Posted March 01, 2022
When people think of Mardi Gras, most will picture the masquerade balls and parades held in New Orleans, however, this day is so much more.
Mardi Gras in French means “Fat Tuesday”. This day has roots in the pagan Roman celebration of Lupercalia honoring the Roman God of fertility. The day involved feasting, drinking, and carnal behavior.
During this time, there was a rise of the Catholic Church and blended roman practices with the Christian faith, which would later help people transition away from paganism.
On March 2nd, 1699 French explorer, Jean Baptiste Le Moyne Sieur de Bienville arrived at a plot of land 60 miles south from New Orleans and where the first Mardi Gras in America was celebrated in 1703.
The next year, a secret society was established called Masque de la Mobile in the settlement of Fort Louis de la Louisiane. This society was similar to the current Mardi Gras krewes (a group that hosts parade floats or balls every Mardi Gras celebration).
It wasn’t until 1718 when New Orleans was noticed by Bienville and by the 1730s Mardi Gras was openly celebrated.
The famous green, gold and purple colors were brought into the celebration in 1872 by a group of businessmen who invented King of Carnival, Rex and was to be in the first daytime parade.
Each color has a meaning to represent a king. Purple stands for justice, gold stands for power, and green stands for faith.
The reason behind the colors is simple. Rex Founders believed that a “King must have a kingdom, and a kingdom must have a flag” (mardigrasneworleans.com).
Because the U.S, Great Britain, and France all have tricolor flags, it was only right for the carnival to have three colors. Purple is often connected with royalty so it was obvious that it needed to be the main color. King’s are very wealthy and no other color is better than gold. Finally, according to the rules for the coat of arms, there were only five acceptable colors that could be used last – red, blue, green, and black.
There are many traditions for Mardi Gras whether it’s related to food, customs, or parties. Here are 7 traditions people may or may not know about:
- Krewes: Groups or organizations that plan the balls and parades. Some may not know but Krewes go back to the mid-19th century and most are secret and very hard to get involved with. Today, most will feature a celebrity as the king or queen of their float.
- Balls: Each krewe prepares a ball during the carnival season. Balls started in the 1800s and were very private. Now, some hold invite-only balls but a lot are now opened to the public and people can buy tickets.
- Beads and Throws: Beads and throws are anything that the krewes throw out to the public during the celebrations. This tradition started in the 1920s and has been one of the biggest parts of Mardi Gras. Originally, people would toss the colors to people who they thought exhibited the color’s meaning. Fun fact: the beads people see being handed out today used to be made out of glass. Other throws include cups, toys, moon pies, and doubloons. Fun Fact: In early celebrations, the beads tossed out were made out of real glass. Be on the lookout because krewes today will sometimes hand out these beads!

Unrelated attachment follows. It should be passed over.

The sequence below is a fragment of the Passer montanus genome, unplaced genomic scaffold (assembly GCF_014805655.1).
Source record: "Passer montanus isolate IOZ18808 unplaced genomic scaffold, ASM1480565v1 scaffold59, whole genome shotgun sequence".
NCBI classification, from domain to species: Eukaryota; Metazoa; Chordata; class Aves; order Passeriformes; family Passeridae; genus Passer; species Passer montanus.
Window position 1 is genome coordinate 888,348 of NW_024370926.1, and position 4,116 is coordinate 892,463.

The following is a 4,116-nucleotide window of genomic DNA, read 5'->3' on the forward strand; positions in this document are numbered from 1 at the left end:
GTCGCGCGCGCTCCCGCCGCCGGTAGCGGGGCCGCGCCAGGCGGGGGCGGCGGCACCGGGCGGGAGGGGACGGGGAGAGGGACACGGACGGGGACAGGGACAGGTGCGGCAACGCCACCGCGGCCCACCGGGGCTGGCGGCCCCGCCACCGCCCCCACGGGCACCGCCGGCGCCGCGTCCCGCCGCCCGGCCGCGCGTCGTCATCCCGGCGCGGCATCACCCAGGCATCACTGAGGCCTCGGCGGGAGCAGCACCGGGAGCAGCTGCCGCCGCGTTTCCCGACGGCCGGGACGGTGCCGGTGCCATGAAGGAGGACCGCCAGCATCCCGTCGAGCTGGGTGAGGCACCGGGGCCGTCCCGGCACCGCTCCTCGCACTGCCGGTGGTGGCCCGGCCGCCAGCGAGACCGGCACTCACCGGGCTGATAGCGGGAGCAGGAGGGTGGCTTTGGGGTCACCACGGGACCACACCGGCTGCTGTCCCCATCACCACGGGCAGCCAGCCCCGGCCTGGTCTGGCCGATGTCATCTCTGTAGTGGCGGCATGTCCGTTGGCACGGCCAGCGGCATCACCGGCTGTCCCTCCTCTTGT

- King Cake: An Oval-shaped cake that is braided and covered in icing and sugar.Along with the cake itself, there is also a small plastic baby that comes with it for buyers to hide in the cake. When the cake is cut and handed out, whoever has the baby in their piece is named king for the day and buys the king cake for the next year.
- Paczki: Like a regular jelly-filled donut, but richer and fluffier. In Poland, Christians were looking for a way to dispose of ingredients they could not or would not eat during lent. Instead of throwing stuff out, they used their fats, eggs, milk, yeast, sugar, and fruits and made the delicious dough filled food. Not only did the dish become popular, but it made sure that people would be faithful during lent.
- Masks and Costumes: In the early years, masks were a way for people to mingle without having to worry about the different classes in society and be whoever they wanted. In New Orleans, float riders are required by law to have a mask on. On Fat Tuesday all attendees are allowed to participate in mask-wearing, but many store owners require to take them off in their businesses.
- Floats and Flambeaux: Super Krewes have floats that come back every year. The floats are the center of the celebration for Mardi Gras. In the mid-1800s, the floats were guided by men carrying torches to light the way for the route. These men were called, “flambeaux” and are still used to this day.
"Yet even now—oracle of the LORD— return to me with your whole heart, with fasting, weeping, and mourning." - Joel 2:12
Since today is Mardi Gras (or "Fat Tuesday), our Advancement team made dessert to share with coworkers. As Lent begins tomorrow and Christians focus even more on prayer, fasting, and almsgiving, we remember the gifts God has given us. May Lent be a time of thanksgiving for all the ways the Lord has loved us, as well as a time of repentance of our sins.
“7 New Orleans Mardi Gras Traditions and Their History.” Hotel Monteleone, 4
Jan. 2022, https://hotelmonteleone.com/blog/new-orleans-mardi-gras-traditions/.
“Mardi Gras and the Catholic Church.” Mardi Gras and the Catholic Church – St.
Ann Catholic Church, https://saintannparish.org/mardi-gras-and-the-catholic-church/.
Mardi Gras New Orleans, https://www.mardigrasneworleans.com/.
Ross, Philip. “Mardi Gras History and Facts: The Real Meaning behind These 5
'Fat Tuesday' Traditions.” International Business Times, 28 Feb. 2017,